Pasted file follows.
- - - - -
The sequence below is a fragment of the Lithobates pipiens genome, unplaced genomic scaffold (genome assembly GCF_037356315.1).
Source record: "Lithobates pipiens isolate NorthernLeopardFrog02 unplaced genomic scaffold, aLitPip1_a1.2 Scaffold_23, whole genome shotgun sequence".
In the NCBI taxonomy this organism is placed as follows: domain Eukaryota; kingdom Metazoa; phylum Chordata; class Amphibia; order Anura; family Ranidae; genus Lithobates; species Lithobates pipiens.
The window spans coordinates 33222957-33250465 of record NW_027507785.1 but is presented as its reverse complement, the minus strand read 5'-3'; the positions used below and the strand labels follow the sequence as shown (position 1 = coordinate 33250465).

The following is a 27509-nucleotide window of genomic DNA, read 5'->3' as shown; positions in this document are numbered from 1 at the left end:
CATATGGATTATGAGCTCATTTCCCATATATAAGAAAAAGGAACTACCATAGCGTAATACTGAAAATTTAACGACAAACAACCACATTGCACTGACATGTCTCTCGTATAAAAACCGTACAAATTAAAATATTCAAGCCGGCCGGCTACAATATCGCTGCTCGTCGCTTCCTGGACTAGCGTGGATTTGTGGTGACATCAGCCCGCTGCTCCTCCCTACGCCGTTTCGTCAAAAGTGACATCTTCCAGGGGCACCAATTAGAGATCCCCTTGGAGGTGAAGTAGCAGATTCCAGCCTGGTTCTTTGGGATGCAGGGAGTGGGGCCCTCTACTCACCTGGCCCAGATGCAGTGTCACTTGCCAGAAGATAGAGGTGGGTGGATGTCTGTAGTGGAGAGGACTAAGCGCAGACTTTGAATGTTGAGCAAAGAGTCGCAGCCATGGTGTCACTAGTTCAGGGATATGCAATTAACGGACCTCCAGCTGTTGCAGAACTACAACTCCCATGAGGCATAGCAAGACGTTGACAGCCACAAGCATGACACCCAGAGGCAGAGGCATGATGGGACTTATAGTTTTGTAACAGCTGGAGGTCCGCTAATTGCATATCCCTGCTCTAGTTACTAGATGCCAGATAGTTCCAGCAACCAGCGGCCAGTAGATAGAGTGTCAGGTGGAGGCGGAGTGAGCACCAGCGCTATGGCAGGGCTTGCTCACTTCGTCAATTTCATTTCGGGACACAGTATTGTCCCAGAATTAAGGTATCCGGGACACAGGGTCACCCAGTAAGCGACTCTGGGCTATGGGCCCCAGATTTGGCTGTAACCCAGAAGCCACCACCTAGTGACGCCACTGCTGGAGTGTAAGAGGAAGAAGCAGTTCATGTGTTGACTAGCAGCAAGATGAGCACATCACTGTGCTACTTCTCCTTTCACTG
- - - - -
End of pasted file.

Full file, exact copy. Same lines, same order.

The sequence below is a fragment of the Lithobates pipiens genome, unplaced genomic scaffold (genome assembly GCF_037356315.1).
Source record: "Lithobates pipiens isolate NorthernLeopardFrog02 unplaced genomic scaffold, aLitPip1_a1.2 Scaffold_23, whole genome shotgun sequence".
In the NCBI taxonomy this organism is placed as follows: domain Eukaryota; kingdom Metazoa; phylum Chordata; class Amphibia; order Anura; family Ranidae; genus Lithobates; species Lithobates pipiens.
The window spans coordinates 33222957-33250465 of record NW_027507785.1 but is presented as its reverse complement, the minus strand read 5'-3'; the positions used below and the strand labels follow the sequence as shown (position 1 = coordinate 33250465).

The following is a 27509-nucleotide window of genomic DNA, read 5'->3' as shown; positions in this document are numbered from 1 at the left end:
CATATGGATTATGAGCTCATTTCCCATATATAAGAAAAAGGAACTACCATAGCGTAATACTGAAAATTTAACGACAAACAACCACATTGCACTGACATGTCTCTCGTATAAAAACCGTACAAATTAAAATATTCAAGCCGGCCGGCTACAATATCGCTGCTCGTCGCTTCCTGGACTAGCGTGGATTTGTGGTGACATCAGCCCGCTGCTCCTCCCTACGCCGTTTCGTCAAAAGTGACATCTTCCAGGGGCACCAATTAGAGATCCCCTTGGAGGTGAAGTAGCAGATTCCAGCCTGGTTCTTTGGGATGCAGGGAGTGGGGCCCTCTACTCACCTGGCCCAGATGCAGTGTCACTTGCCAGAAGATAGAGGTGGGTGGATGTCTGTAGTGGAGAGGACTAAGCGCAGACTTTGAATGTTGAGCAAAGAGTCGCAGCCATGGTGTCACTAGTTCAGGGATATGCAATTAACGGACCTCCAGCTGTTGCAGAACTACAACTCCCATGAGGCATAGCAAGACGTTGACAGCCACAAGCATGACACCCAGAGGCAGAGGCATGATGGGACTTATAGTTTTGTAACAGCTGGAGGTCCGCTAATTGCATATCCCTGCTCTAGTTACTAGATGCCAGATAGTTCCAGCAACCAGCGGCCAGTAGATAGAGTGTCAGGTGGAGGCGGAGTGAGCACCAGCGCTATGGCAGGGCTTGCTCACTTCGTCAATTTCATTTCGGGACACAGTATTGTCCCAGAATTAAGGTATCCGGGACACAGGGTCACCCAGTAAGCGACTCTGGGCTATGGGCCCCAGATTTGGCTGTAACCCAGAAGCCACCACCTAGTGACGCCACTGCTGGAGTGTAAGAGGAAGAAGCAGTTCATGTGTTGACTAGCAGCAAGATGAGCACATCACTGTGCTACTTCTCCTTTCACTG